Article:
Leading article: Pride comes before a fall in profits

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The Independent Culture
MARKS & SPENCER was once a compulsory part of middle-class existence in Britain, as essential as homework and table napkins. It was more than a shop, it was a way of respectable life. It had a commercial reputation without parallel, built on committed staff, rigorously policed suppliers and good management. It expanded into North America, into Europe, and into financial services. It was a small investors' favourite, and they were well rewarded - until last week, when the company issued its first- ever profit warning and pounds 1.5bn was wiped from its value on the stock market. Marks & Spencer had grown complacent - probably partly because it had managed so well to keep up with the early phase of the Eighties' retailing revolution. And this week it revealed the cost: sales and profits looking very unhealthy.

We should not worry that M&S's profit warning is an indicator that the high street is going into recession. Other retailers are still doing well. Indeed, we should celebrate the fact that the market is working efficiently to punish arrogance. Sainsbury's suffered similarly a few years ago, and is now beginning to turn its business round. It is a good thing that consumers have become more fickle, because unthinking brand loyalty is what allows management to become complacent. Managements that take their position for granted, or indulge in boardroom squabbles, will find that a dowdy player such as Tesco has overtaken them. The fact that Marks & Spencer is a mighty name, a huge force, is nothing to take comfort in. So, once upon a time, was Woolworths.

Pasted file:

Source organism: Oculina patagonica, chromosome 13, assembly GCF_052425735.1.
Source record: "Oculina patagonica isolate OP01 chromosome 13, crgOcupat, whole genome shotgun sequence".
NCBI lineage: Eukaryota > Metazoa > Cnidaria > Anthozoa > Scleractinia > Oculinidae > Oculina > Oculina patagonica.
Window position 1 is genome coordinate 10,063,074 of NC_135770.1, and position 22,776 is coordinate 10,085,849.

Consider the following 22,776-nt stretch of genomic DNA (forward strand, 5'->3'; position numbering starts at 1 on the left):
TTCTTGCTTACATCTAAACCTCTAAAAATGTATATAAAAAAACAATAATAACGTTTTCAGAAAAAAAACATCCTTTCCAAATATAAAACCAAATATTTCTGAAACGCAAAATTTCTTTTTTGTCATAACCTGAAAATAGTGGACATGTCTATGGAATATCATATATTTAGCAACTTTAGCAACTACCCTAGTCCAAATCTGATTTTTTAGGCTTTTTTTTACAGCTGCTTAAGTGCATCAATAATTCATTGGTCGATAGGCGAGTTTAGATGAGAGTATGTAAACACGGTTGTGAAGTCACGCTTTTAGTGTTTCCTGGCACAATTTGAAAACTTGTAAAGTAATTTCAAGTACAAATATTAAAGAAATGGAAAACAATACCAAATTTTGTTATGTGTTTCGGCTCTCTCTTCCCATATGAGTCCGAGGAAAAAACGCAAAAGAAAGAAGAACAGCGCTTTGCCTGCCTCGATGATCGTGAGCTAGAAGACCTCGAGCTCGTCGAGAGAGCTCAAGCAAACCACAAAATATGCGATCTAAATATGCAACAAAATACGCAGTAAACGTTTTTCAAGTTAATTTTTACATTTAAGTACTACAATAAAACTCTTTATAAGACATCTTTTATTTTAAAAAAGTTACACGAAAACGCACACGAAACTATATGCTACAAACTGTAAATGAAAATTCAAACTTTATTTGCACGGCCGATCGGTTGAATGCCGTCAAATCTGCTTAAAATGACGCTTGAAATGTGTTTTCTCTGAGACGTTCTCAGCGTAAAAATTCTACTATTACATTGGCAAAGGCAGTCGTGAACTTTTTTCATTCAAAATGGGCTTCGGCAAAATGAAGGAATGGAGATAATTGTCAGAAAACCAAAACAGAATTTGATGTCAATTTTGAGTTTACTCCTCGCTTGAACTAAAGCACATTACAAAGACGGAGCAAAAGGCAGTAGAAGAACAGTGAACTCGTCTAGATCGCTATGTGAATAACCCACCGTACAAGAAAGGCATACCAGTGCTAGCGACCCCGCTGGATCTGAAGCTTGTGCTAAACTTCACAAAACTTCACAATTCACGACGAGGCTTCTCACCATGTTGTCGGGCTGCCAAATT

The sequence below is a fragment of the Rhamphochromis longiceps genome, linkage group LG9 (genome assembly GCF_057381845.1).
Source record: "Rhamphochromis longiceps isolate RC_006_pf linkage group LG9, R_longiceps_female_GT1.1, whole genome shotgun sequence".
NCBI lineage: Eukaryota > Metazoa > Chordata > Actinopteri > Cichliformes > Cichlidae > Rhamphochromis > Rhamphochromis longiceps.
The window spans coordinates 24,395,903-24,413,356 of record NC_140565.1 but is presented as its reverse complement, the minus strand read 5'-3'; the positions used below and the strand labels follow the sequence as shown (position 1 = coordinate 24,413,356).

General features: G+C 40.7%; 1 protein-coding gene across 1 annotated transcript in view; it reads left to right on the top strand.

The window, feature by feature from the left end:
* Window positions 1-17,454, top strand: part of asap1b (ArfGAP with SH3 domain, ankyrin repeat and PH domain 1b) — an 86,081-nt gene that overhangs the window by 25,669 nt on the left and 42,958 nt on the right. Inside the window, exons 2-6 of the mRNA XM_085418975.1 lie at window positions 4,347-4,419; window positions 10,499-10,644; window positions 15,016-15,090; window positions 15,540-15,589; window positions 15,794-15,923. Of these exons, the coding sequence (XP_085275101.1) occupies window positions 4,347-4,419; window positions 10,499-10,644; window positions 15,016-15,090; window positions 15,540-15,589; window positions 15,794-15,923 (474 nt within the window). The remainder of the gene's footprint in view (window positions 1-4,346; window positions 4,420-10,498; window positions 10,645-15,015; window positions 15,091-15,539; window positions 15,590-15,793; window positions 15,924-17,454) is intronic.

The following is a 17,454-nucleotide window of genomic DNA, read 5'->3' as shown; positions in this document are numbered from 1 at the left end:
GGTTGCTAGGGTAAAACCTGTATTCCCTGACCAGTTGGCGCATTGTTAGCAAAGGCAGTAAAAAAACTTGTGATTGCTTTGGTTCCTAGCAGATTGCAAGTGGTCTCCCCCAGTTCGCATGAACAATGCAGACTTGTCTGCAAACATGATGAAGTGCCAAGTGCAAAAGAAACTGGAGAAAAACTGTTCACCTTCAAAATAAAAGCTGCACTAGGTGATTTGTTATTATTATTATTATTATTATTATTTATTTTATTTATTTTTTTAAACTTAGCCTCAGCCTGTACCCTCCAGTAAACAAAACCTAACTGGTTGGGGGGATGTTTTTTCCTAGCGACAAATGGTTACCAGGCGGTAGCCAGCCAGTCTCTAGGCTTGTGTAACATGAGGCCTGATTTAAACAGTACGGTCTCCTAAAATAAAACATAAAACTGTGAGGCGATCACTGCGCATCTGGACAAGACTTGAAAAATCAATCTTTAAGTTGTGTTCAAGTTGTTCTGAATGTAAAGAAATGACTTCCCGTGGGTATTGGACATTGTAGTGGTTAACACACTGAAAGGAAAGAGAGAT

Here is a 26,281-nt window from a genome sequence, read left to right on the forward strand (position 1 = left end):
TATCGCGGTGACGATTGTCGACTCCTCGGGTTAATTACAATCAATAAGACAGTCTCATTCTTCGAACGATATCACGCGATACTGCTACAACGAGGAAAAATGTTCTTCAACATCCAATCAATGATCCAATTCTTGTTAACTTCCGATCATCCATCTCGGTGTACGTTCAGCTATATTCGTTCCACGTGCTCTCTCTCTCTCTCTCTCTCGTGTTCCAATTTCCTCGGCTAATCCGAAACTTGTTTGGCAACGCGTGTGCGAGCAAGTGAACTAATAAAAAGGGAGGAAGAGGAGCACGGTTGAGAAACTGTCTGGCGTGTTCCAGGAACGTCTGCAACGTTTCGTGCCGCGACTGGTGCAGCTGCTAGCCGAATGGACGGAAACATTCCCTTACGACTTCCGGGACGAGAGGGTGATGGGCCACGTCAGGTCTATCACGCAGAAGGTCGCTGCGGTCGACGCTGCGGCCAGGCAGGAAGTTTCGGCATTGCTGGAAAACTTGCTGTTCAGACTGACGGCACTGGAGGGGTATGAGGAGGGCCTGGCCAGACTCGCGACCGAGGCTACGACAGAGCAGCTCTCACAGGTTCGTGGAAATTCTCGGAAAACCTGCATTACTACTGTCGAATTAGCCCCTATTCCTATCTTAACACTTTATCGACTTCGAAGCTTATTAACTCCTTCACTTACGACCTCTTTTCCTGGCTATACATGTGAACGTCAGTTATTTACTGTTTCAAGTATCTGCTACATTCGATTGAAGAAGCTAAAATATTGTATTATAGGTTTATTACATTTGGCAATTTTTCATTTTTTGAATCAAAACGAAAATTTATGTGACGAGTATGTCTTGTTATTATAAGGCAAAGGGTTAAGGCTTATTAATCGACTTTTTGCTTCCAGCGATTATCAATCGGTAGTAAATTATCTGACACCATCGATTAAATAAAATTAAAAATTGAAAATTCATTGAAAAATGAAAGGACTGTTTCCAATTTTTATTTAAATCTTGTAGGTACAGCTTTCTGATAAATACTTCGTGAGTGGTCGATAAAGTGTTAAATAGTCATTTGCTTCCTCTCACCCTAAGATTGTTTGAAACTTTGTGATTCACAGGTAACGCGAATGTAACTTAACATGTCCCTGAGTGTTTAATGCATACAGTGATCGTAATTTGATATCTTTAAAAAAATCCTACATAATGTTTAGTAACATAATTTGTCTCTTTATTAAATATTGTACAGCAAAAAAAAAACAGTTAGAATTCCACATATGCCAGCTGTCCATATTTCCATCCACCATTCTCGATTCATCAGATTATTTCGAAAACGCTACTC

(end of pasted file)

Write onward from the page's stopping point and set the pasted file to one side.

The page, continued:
The signs are that the diminishing power of the brands will lead to more volatility for companies, but the humbling of M&S is good news for the consumer.

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